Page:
Oil Transport's A Disaster Waiting to Happen: Stop Tar Sands Boiler From Being Built in Albany
Recent news reports said that the New York Department of Environmental Conservation (NYSDEC) had made a stunning reversal by rescinding its previous approval of a permit to Global Partners to build a boiler to heat heavy tar sands at their oil processing facility at the Port of Albany. Addressing this issue was a significant step for the NYSDEC and we thank them for doing the right thing and getting this process started. But the devil is in the details. Actually, the NYSDEC has only rescinded their declaration that the tar sands boiler would not pose a significant environmental risk. But the next step is for the NYSDEC to require that a full environmental impact statement be prepared.
Global plans to build the boiler right next to the Ezra Prentice Homes, a 179 unit low-income housing development — an environmental justice community, requiring special oversight. These low-income residents would be the most affected by drastic increases of noise and toxin levels, harmful odors and the vulnerability to potentially deadly accidents.
Getting the NYSDEC to rescind their declaration that the site would not pose significant environmental problems was a big achievement for which we have to thank The Ezra Tenants Association, the People of Albany United for Safe Energy (PAUSE), and Earthjustice who were the lead groups in our multi-organization campaign. But we can't stop here. Please write to the NYSDEC today to tell them that they must declare that the site needs a full environmental impact statement.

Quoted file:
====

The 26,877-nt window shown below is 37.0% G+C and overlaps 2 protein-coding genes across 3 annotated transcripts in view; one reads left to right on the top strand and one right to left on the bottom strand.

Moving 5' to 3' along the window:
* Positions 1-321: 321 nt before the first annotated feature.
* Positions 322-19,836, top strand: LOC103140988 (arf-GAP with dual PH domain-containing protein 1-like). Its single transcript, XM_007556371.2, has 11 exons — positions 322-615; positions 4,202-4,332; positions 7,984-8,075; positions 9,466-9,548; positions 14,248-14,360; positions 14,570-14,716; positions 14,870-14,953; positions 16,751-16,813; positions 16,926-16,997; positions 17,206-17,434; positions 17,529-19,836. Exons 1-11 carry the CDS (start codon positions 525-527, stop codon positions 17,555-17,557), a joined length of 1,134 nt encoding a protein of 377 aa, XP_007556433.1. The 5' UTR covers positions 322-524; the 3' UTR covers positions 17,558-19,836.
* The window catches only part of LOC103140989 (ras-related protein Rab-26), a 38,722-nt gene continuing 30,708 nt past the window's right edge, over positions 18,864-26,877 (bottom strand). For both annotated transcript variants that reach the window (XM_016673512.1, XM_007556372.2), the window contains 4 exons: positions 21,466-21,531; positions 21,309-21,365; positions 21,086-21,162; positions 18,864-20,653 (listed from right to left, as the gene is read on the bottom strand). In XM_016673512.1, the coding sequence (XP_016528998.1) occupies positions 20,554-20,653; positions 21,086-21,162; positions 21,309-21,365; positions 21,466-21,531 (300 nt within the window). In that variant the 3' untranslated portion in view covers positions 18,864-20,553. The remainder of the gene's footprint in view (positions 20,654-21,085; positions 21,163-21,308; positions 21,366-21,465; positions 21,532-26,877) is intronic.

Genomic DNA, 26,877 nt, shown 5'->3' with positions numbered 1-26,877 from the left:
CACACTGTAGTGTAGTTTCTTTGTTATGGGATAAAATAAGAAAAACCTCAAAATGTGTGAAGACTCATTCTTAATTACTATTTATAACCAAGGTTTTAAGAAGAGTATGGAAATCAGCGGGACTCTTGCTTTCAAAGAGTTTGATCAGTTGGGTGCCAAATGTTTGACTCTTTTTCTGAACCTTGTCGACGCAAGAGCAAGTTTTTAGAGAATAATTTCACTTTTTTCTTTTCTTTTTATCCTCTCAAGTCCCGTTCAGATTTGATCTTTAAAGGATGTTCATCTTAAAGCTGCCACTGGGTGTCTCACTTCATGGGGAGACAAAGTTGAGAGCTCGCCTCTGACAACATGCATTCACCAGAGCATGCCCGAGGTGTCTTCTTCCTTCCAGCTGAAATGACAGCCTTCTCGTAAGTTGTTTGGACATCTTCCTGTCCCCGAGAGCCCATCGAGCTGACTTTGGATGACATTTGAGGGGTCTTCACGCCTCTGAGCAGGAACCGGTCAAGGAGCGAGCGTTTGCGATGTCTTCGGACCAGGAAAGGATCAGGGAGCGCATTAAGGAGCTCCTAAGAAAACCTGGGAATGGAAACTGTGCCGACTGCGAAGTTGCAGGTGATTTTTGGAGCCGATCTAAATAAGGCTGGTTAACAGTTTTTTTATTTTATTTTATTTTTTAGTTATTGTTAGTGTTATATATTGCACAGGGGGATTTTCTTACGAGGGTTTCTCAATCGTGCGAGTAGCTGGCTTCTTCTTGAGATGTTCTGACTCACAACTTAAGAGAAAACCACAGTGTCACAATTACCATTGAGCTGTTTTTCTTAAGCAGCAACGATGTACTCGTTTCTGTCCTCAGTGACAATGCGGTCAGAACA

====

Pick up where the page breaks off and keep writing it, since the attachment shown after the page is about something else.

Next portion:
Tar sands oil extraction and production is the dirtiest of all dirty fossil fuels. It emits three times more carbon dioxide than the extraction and production of conventional oil and the extraction process results in the destruction of pristine areas within the Canadian Boreal forest, one of the few large, intact ecosystems left on the planet.
But tar sands are only one of the threats that we face in New York from the transport of crude oil. An average of two to four trains carrying up to 3 million gallons of highly volatile fracked crude oil each from the Bakken oil fields of North Dakota are traveling through our communities every day. The oil is especially flammable because it contains chemicals such as butane and propane.
There have been more than a dozen oil train explosions in the United States and Canada in the past 21 months. So far the United States has been spared from the most horrific accidents because derailments and explosions of crude oil trains have occurred in sparsely populated areas. However, now that the oil is traveling through our more populated communities such as Syracuse, Albany and Kingston, it could only be a matter of time before we experience a catastrophe of the magnitude of the disaster that struck Lac-Megantic, Quebec in July 2013 when a train carrying crude oil derailed, killed 47 people and leveled much of the town.
Plans are also being made to build the Pilgrim Pipelines to transfer oil from Albany down the west side of the Hudson to the refineries in New Jersey. While pipelines are considered by some to be a little safer than oil traveling on rails, these pipelines are planned to increase the amount of oil transport, not replace oil transport by rail and barge.
Getting the NYSDEC to rescind their declaration that the tar sands boiler would not pose an environmental risk is a tremendous success in the fight to stop the proliferation of fossil fuels, but it is only one battle in the overall struggle.